Black Pioneers, Settlers, Cowboys and Outlaws

During the western migration, during the period we call the "Wild West", 1 in 3 cowboys was either Black or Mexican. Hollywood seems to have left a third of the cowboy population out of its hundreds of cowboy movies. Maybe they just didn't know better.

Most of the information here is from the wonderful book, "The Black West" by William Loren Katz, published in 1987 by Ethrac Publications, Inc.

Other souces of information about Black cowboys and settlers are, "Black California, The History of African-Americans in the Golden State", by B. Gordon Wheeler, and "The Negro in American History" series by Encyclopedia Britannica Educational Corporation.

A great book about Black cowboys is "The Negro Cowboy" by Philip Durham and Everett L. Jones. It has great stories, photographs, maps and illustrations as well as an extensive bibliography.

This is not a comprehensive listing, but represents some of the most colorful and obscure Black men and women who helped tame "The Wild West".

By the way, if you're in Colorado or planning a trip there, stop by the Black American West Museum and Heritage Center in Denver.

Moses "Black" Harris

Scout, explorer and teller of tall tales.

Jean Baptiste Pointe Du Sable

Built a trading post at the mouth of the Chicago River. It was the first permanent settlement and grew into what is now the city of Chicago, making Du Sable the city's founder.


Slave of Clark of the Lewis and Clark Expedition. Helped by befriending Indian tribes and acting as interpreter. Was freed by Clark after journeying with them from St. Louis to the Columbia River and back. Supposedly headed west and became the Chief of an Indian tribe.

Ben Bruno

A leader amoung the Seminole Indians. The Seminole tribe who adopted him termed blacks their slaves so that they could not be recaptured and enslaved by the U.S. government.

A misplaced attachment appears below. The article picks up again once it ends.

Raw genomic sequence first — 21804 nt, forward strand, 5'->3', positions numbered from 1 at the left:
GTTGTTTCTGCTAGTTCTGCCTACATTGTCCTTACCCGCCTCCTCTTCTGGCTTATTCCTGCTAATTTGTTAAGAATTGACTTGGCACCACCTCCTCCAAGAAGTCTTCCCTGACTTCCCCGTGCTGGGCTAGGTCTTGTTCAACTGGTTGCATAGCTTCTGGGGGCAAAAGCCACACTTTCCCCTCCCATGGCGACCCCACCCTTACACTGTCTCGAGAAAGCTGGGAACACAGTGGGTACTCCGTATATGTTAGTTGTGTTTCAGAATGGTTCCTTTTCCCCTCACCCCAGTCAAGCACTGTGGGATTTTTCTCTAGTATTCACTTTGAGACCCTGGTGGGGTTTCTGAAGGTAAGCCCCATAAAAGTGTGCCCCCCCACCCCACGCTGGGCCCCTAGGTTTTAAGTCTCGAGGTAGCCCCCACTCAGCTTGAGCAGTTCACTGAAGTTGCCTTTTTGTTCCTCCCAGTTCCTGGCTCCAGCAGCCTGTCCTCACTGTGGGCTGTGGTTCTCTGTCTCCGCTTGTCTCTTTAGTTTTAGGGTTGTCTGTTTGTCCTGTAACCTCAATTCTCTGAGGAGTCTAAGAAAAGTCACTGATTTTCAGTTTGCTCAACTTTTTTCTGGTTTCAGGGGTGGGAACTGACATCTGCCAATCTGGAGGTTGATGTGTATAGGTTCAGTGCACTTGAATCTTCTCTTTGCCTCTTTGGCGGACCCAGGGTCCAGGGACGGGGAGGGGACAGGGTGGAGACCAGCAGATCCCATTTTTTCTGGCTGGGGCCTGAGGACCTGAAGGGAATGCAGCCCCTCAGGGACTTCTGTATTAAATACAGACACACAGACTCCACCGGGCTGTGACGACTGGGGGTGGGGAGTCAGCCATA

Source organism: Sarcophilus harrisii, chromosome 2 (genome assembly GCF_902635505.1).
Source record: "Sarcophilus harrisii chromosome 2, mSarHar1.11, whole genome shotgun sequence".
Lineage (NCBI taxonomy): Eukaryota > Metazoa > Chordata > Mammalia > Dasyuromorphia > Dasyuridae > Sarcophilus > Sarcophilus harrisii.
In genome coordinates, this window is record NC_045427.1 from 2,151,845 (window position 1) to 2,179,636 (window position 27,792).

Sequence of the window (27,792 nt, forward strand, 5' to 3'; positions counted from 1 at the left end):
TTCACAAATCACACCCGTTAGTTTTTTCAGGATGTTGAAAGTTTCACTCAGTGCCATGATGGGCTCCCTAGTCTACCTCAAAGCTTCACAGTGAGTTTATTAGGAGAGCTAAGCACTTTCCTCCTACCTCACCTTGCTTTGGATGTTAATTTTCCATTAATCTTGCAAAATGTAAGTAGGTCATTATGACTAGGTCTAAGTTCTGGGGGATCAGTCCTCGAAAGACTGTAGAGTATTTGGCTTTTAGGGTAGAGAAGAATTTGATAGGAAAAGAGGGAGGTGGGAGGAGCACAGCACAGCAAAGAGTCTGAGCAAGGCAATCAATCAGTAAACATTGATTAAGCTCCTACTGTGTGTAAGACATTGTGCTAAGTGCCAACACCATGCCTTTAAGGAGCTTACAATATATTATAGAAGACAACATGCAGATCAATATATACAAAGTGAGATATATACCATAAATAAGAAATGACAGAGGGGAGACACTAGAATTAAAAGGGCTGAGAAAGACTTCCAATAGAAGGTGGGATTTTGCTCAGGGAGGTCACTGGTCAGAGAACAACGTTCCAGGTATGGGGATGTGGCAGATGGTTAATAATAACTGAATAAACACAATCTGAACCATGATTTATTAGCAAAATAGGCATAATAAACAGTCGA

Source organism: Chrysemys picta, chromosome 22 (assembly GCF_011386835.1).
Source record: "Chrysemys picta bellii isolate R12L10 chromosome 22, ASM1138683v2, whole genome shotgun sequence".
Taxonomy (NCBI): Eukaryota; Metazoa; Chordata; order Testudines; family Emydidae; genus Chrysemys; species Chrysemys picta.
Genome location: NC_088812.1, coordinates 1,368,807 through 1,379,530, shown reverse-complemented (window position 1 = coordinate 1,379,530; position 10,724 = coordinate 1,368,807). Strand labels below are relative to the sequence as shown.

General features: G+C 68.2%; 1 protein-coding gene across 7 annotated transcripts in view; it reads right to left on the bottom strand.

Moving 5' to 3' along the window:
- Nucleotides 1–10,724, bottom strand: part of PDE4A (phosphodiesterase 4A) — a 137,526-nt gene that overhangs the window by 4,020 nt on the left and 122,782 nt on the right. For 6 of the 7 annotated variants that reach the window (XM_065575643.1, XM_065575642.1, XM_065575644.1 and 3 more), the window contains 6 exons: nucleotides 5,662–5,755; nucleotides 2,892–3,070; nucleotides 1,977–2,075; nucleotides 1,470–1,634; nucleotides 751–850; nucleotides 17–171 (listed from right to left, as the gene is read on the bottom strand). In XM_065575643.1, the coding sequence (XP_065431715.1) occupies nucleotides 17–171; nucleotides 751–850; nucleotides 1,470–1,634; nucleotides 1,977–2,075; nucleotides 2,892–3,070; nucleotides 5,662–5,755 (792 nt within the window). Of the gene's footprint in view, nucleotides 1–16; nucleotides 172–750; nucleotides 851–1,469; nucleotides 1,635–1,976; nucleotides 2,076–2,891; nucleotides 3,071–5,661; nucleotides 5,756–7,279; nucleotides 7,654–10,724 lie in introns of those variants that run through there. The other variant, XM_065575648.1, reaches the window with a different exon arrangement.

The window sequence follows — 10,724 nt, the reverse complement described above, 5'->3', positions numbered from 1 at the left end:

Jim Pierce

Expedition cook and guide.

James P. Beckwourth

Frontiersman, trapper, guide, "the most famous Indian fighter of his generation". Discovered the "Beckwourth Pass" through the Sierra Nevada mountain range. Personally lead the first wagon train of settlers through the pass he discovered.

Edward Rose

Frontiersman, trapper, guide, friend of the Aricaras Indians.

John Marrant

Protestant missionary to the western Indian tribes.

John Stewart

Methodist missionary to the Wyondotte tribe.

George Bonga

Fur trapper, Indian language specialist. Bungo township in Cass County , Minnesota bears his name.

Edmonia Lewis

First famous black sculptress in America.

Greenbury Logan

Settler, soldier, rendered crippled in the Texas war for independence against Mexico. After the war, lost all civil rights when slavery was introduced.

John Jones

Settler, publisher, conductor on the "Underground Railroad", Civil Rights activist.

Dred Scott

Fought for decades to win freedom for his family held in slavery in the "free" western territories. His fight lead to the famous "Dred Scott" decision by the Supreme Court wherein Chief Justice Roger B. Taney declared that black people "had no rights which the white man was bound to respect." After many years of struggle and dying of old age and poor health, Dred Scott's family was finally freed.

George Washington

Founder of Centralia, Washington.

Aunt Clara Brown

Entrepreneur, nurse, community leader and organizer in Central City, Colorado.

Willie Simms

During slavery, blacks were the stableboys, trainers, and jockeys. Simms was the first American Jockey to ride an American horse in England.

Sojourner Truth

Ex-slave from New York. Famous lecturer against slavery. Migrated to Michigan in her later years.

William Lambert

Conductor of Underground Railroad in Detroit, Michigan.

George Monroe

Gold miner, California stage driver.

William Robinson

Pony Express rider.

Biddy Mason

As a slave, she walked from Mississippi to California keeping her master's cattle from roaming. Cleverly negotiated her freedom when her master chose to return to Mississippi. Gained wealth through her labors and investments. Became a well-known philanthropist.

Mary Ellen Pleasant

Civil rights activist, California.

Mifflin W. Gibbs

Founded California's first black newspaper, "Mirror of the Times". Civil rights activist.

Jim Taylor


Britton Johnson

"Best shot on the Texas frontier."

Jesse Stahl

Bronco buster. "...best rider of wild horses in the West."

Bose Ikard

Top trail Hand.

Nat Love

Known as "Deadwood Dick". Autobiographer, cowboy, adventurer. Rodeo roping and shooting expert.

Cherokee Bill

Indian Scout, outlaw, "a human monster from whom innocent people can expect no safety."

Mary Fields

Known as "Stagecoach Mary". Laundress, mail carrier, gunfighter, brawler.

Ben Hodges

Dodge City con man, forger, card cheat, rustler.

Isom Dart

Cattle rustler.

Bill Pickett

Rodeo showman. Invented "bulldogging".

Charley Glass

Colorado cowpuncher, broncobuster, ranch foreman.

The Rufus Buck Gang

Mixed Creek Indian and Black. Committed more crimes in thirteen days than the Starr and Dalton gangs combined.